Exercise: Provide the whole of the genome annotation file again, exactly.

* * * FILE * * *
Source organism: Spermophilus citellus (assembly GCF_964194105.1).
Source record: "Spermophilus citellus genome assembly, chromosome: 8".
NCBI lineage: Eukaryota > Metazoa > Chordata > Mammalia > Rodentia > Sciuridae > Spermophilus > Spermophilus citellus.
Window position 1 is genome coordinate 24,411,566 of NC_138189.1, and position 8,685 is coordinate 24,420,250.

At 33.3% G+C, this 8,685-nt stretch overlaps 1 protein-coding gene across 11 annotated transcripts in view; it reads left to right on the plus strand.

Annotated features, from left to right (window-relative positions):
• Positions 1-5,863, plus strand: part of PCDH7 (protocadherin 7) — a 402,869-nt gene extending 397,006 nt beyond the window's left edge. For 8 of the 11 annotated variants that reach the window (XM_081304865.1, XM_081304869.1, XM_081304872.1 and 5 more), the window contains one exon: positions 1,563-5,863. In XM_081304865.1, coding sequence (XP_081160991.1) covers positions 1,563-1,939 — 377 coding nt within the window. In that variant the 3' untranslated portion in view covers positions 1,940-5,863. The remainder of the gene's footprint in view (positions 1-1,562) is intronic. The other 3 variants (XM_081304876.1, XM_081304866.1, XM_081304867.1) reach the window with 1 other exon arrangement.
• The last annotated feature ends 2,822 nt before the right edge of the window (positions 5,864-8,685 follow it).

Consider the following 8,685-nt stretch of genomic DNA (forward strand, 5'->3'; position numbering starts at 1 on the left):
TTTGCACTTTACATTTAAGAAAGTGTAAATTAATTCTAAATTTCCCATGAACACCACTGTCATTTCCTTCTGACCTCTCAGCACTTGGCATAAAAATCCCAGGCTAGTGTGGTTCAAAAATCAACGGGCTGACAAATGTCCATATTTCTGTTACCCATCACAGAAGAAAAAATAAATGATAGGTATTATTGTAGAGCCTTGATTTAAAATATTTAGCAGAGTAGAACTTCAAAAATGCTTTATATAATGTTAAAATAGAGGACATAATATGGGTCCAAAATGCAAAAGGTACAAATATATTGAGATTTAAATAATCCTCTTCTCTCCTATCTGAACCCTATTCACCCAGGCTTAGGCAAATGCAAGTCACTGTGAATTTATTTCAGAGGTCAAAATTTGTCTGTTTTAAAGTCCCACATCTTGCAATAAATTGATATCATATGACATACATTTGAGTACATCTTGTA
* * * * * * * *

Source organism: Spermophilus citellus (assembly GCF_964194105.1).
Source record: "Spermophilus citellus genome assembly, chromosome: 8".
NCBI lineage: Eukaryota > Metazoa > Chordata > Mammalia > Rodentia > Sciuridae > Spermophilus > Spermophilus citellus.
Window position 1 is genome coordinate 24,411,566 of NC_138189.1, and position 8,685 is coordinate 24,420,250.

At 33.3% G+C, this 8,685-nt stretch overlaps 1 protein-coding gene across 11 annotated transcripts in view; it reads left to right on the plus strand.

Annotated features, from left to right (window-relative positions):
• Positions 1-5,863, plus strand: part of PCDH7 (protocadherin 7) — a 402,869-nt gene extending 397,006 nt beyond the window's left edge. For 8 of the 11 annotated variants that reach the window (XM_081304865.1, XM_081304869.1, XM_081304872.1 and 5 more), the window contains one exon: positions 1,563-5,863. In XM_081304865.1, coding sequence (XP_081160991.1) covers positions 1,563-1,939 — 377 coding nt within the window. In that variant the 3' untranslated portion in view covers positions 1,940-5,863. The remainder of the gene's footprint in view (positions 1-1,562) is intronic. The other 3 variants (XM_081304876.1, XM_081304866.1, XM_081304867.1) reach the window with 1 other exon arrangement.
• The last annotated feature ends 2,822 nt before the right edge of the window (positions 5,864-8,685 follow it).

Consider the following 8,685-nt stretch of genomic DNA (forward strand, 5'->3'; position numbering starts at 1 on the left):
TTTGCACTTTACATTTAAGAAAGTGTAAATTAATTCTAAATTTCCCATGAACACCACTGTCATTTCCTTCTGACCTCTCAGCACTTGGCATAAAAATCCCAGGCTAGTGTGGTTCAAAAATCAACGGGCTGACAAATGTCCATATTTCTGTTACCCATCACAGAAGAAAAAATAAATGATAGGTATTATTGTAGAGCCTTGATTTAAAATATTTAGCAGAGTAGAACTTCAAAAATGCTTTATATAATGTTAAAATAGAGGACATAATATGGGTCCAAAATGCAAAAGGTACAAATATATTGAGATTTAAATAATCCTCTTCTCTCCTATCTGAACCCTATTCACCCAGGCTTAGGCAAATGCAAGTCACTGTGAATTTATTTCAGAGGTCAAAATTTGTCTGTTTTAAAGTCCCACATCTTGCAATAAATTGATATCATATGACATACATTTGAGTACATCTTGTA